Kadyrov: End of Counter-Terrorist Operation in Chechnya Imminent

Publication: North Caucasus Weekly Volume: 10 Issue: 12

Chechen leader Ramzan Kadyrov

Chechen President Ramzan Kadyrov declared on March 25 that the counter-terrorist operation in his republic will be completed by the end of this month and that already by the end of next week all federal limitations on the republic will be lifted. “In Chechnya, the battle against terrorists was completed already a long time ago,” Itar-Tass and Interfax quoted Kadyrov as saying. “According to the information of the special services, the militants in the mountains of Chechnya number 480, but according to my data, there are no more than 70 of them and they will be done for in the coming month.”

Kadyrov said that the remnants of the militants consist in particular of followers of Dokka Umarov, and he described them as “mercenaries and those bandits who could not go to the prosecutor’s office and give up their automatic rifles, because they have a bloody past.” The Chechen president also insisted that there are practically no Chechens left in the ranks of the “illegal armed formations.”

Answering journalists’ questions, Kadyrov said that Umarov himself buried once and for all the idea of creating a so-called independent Ichkeria. “Earlier, they said they were fighting for the independence of Ichkeria,” he said. “Under that flag they committed terrorist acts, flooded the republic with terrorists and representatives from the special services of dozens of countries. They have been routed. Now Doku [sic] Umarov announced that he is creating some kind of emirate in Caucasus. What emirate? Who asked for and who needs it? It is clear that no one needs the Umarov emirate. And that there is no return to Ichkeria. We must build a new life without the former leaders of Ichkeria.”

Kadyrov claimed that Chechen separatist leaders are ready to return from abroad, where he said they are hiding. “They are practically all ready to return home, to work together with us for the good of the Chechen people,” he said. He also claimed that practically all of the former representatives of Ichkeria now living in the West welcome Russia’s policy in Chechnya but “because of false pride they don’t talk about this publicly.” He added: “I spoke on the telephone with Akhmed Zakaev. He unambiguously declared that he is happy about the changes in Chechnya and approves of the course of the leaderships of Russia and the Chechen Republic, but that he cannot voice this officially, because he’s been on the run for 10 years.”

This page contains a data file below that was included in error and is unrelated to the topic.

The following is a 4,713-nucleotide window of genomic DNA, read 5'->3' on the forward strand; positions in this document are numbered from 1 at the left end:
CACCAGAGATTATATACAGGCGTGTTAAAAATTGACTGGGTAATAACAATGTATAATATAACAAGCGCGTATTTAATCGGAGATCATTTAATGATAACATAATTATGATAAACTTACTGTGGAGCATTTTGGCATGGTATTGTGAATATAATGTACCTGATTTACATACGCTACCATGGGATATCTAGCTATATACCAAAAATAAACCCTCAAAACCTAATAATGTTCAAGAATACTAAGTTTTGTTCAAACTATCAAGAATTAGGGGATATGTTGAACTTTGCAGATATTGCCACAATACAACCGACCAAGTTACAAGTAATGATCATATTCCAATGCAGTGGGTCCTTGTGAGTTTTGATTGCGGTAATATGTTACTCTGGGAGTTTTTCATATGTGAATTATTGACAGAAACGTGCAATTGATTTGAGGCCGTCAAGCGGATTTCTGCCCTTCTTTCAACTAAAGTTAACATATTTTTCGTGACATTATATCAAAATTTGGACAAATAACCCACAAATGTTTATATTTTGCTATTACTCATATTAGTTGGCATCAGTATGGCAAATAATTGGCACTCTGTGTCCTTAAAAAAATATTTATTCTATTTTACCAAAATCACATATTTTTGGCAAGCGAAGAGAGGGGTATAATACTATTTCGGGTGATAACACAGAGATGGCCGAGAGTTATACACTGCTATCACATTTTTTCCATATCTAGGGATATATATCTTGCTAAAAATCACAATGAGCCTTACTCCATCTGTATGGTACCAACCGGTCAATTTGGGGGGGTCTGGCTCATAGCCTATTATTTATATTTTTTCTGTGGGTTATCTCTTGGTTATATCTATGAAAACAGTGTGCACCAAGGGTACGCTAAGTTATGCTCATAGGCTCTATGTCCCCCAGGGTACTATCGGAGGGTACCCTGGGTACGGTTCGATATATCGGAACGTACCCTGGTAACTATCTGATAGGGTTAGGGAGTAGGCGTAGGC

As Newsru.com noted on March 25, Anzor Maskhadov, the son of the slain Chechen president and separatist leader Aslan Maskhadov who now lives in exile in Norway, told Radio Free Europe/Radio Liberty earlier this month that he and his family have received messages threatening their relatives living in Chechnya if he does not return to Chechnya (North Caucasus Weekly, March 13). In addition, Kadyrov has been accused of running  a “secretive department” charged with repatriating Chechens in exile and targeting some Chechens living abroad who had either fought against him or had “otherwise attracted unfavorable attention” for assassination (North Caucasus Weekly, January 15).

In any case, in his comments on March 25, Kadyrov said that security is no longer an issue in Chechnya. “The republic is in fact one of the most peaceful regions of the country,” he said. “And today we can even share the experience of that struggle with other regions.” He said the most important issue for Chechnya now is the economy, adding that despite the fact that Chechnya is Russia’s most stable region, there is still no customs office there, the Grozny Airport has only domestic flights and there are other limitations on the republic that have been in place for the last 10 years.